Here Moses is simply reciting back to God his own words. This is God’s pledge. Moses says, “Remember, Lord, your oath and covenant.”

That is powerful pleading. The saints of God have prayed like that in every age. When King David had received a promise that God would build a dynasty for him, he prayed this prayer:

“And now, O Lord God, confirm for ever the word which thou hast spoken concerning thy servant and concerning his house, and do as thou hast spoken; and thy name will be magnified for ever. . . .”

2 Samuel 7:25,26 rsv

Did you hear that? “Do as you have spoken.”
To pray effectively for others, we need a promise. It is good that we should care for people, noble that we should wish them well. But what assurance does that bring that our prayers for them will be answered? Does our wanting something make it so? Does our wish shape the universe? Obviously not. It is only when we can appeal to God’s revealed character, only when we can base our faith on what he has pledged himself to do, that our prayers become mighty and prevailing.

How can I pray with assurance, for example, for the spiritual welfare, the final blessedness of my children? Naturally I want the best for them. They’re my offspring. But what is infinitely more significant is the promise of God to be a God to me and to my children. It is because he has promised to pour out his Spirit upon our seed, his blessing upon our descendants that we can pray for them with joyous confidence, “Oh God, do as you have spoken. . . . Remember your promise and touch the hearts of our sons and daughters!”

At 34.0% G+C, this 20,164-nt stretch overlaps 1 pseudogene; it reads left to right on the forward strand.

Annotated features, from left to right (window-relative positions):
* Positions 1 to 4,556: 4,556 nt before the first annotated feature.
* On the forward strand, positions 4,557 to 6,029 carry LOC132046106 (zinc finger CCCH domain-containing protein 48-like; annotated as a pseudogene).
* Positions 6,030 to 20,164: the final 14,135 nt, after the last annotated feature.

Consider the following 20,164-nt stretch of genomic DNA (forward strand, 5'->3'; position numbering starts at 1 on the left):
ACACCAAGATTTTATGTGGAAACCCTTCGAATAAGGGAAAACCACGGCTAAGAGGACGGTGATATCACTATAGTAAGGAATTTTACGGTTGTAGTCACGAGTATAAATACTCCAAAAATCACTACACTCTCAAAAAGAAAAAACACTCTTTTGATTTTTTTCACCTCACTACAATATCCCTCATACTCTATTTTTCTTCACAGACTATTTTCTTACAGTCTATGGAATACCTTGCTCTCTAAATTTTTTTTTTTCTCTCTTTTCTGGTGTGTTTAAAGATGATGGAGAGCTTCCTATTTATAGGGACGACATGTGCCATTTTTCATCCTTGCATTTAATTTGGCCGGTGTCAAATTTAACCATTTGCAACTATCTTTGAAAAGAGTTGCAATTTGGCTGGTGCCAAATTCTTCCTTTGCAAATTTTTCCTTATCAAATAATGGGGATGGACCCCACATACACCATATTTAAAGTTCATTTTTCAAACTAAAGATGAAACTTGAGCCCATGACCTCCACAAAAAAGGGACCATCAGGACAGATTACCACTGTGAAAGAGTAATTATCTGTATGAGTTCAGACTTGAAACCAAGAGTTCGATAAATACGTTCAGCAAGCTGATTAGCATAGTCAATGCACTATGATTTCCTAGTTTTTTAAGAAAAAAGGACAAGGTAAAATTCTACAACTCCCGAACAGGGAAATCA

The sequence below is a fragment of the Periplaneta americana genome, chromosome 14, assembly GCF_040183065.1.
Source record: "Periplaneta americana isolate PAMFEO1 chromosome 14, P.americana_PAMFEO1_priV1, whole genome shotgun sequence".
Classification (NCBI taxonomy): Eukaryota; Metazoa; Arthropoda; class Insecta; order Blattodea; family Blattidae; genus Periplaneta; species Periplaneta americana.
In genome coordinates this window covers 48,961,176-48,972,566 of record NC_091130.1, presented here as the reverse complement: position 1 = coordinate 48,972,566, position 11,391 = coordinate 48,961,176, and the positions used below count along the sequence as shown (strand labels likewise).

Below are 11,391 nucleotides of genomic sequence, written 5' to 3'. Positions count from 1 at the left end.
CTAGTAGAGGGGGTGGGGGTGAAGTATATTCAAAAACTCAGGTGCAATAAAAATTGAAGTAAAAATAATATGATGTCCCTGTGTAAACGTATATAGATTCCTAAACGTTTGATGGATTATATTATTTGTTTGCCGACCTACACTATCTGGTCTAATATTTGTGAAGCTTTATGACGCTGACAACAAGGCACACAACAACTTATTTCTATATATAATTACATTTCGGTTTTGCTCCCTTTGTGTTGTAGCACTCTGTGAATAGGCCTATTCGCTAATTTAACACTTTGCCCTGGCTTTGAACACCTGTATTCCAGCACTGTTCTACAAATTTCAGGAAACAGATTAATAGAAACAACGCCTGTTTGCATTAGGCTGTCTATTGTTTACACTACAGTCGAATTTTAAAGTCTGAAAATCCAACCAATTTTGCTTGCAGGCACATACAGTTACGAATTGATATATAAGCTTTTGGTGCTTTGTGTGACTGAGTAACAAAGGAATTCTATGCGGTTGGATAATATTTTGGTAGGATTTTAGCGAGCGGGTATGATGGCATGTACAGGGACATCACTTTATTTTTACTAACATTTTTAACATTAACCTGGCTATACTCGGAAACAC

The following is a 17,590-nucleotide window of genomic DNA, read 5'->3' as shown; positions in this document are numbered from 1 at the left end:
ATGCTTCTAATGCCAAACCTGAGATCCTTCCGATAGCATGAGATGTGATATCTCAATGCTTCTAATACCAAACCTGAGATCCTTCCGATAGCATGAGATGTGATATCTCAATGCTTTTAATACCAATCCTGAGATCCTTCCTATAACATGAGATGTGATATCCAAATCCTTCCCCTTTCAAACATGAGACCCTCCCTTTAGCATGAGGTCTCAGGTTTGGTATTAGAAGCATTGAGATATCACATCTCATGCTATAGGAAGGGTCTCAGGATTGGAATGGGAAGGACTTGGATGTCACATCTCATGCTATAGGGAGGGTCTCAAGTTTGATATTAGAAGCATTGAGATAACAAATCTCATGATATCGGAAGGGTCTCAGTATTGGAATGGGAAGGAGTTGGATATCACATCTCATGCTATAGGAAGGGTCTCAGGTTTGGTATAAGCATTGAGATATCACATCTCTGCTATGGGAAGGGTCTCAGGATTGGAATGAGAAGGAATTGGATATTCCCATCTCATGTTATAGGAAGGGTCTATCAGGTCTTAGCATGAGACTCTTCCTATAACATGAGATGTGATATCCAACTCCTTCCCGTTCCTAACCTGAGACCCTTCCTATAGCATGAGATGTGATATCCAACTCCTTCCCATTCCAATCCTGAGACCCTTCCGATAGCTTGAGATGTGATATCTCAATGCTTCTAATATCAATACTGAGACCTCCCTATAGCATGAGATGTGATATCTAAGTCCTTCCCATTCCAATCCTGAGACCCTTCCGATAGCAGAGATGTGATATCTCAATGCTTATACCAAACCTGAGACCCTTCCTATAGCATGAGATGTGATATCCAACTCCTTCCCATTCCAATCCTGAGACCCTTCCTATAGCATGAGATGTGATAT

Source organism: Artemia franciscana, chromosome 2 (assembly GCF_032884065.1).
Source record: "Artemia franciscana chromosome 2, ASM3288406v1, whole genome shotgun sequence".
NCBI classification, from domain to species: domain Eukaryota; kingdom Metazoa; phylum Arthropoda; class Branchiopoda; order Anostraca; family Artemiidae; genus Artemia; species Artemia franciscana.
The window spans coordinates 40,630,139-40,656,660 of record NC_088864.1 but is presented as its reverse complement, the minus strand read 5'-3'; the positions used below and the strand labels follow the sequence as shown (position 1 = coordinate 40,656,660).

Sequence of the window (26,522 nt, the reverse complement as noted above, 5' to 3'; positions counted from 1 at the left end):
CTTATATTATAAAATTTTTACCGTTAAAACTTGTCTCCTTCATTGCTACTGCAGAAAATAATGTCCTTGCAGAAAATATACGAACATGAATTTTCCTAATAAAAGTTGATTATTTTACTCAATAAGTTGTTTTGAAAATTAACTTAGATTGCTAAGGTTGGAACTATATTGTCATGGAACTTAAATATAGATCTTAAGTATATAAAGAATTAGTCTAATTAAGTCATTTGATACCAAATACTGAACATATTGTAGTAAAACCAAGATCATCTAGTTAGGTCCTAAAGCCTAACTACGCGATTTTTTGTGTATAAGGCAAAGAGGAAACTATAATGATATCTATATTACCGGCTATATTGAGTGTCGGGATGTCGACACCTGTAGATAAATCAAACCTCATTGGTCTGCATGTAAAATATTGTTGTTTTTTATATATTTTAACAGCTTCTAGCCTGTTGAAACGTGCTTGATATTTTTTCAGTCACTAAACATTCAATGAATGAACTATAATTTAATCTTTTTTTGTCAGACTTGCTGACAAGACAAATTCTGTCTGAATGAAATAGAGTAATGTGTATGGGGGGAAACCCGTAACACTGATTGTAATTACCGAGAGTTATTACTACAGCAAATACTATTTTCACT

How can I pray with real heart and hope for a friend who doesn’t know Christ? Because I believe God himself has placed that concern within me, and because I read in his Word that he is not willing that any should perish but that all should come to repentance.

Here we meet one of the distinctive marks of biblical religion. It is anchored in a revealed word. The prophets and apostles are not in doubt about God’s character. Though he is the sovereign Lord, his will is never arbitrary. He does not rule by whim. He keeps covenant. He can be counted on to fulfill his promises. We bring the needs of others to him with deep trust because he has made himself known as a compassionate Lord. When we pray for God to seek and save lost ones, to keep and bless his own, we’re appealing to a Father’s heart. And when we say, “Remember the word you have spoken,” we are certain of being heard.

Search the Scriptures then to know God’s heart and what he has committed himself to do for people. Then base your prayers for them on his word. That’s how to pray for others, pleading God’s promise.


Now for the third element, a vital one. To pray with integrity for other people we must commit ourselves on their behalf. Listen to this crowning prayer of Moses for wayward Israel:

Alas, this people has sinned a great sin; they have made for themselves gods of gold. But now, if you will forgive their sin – but if not, blot me out of the book that you have written.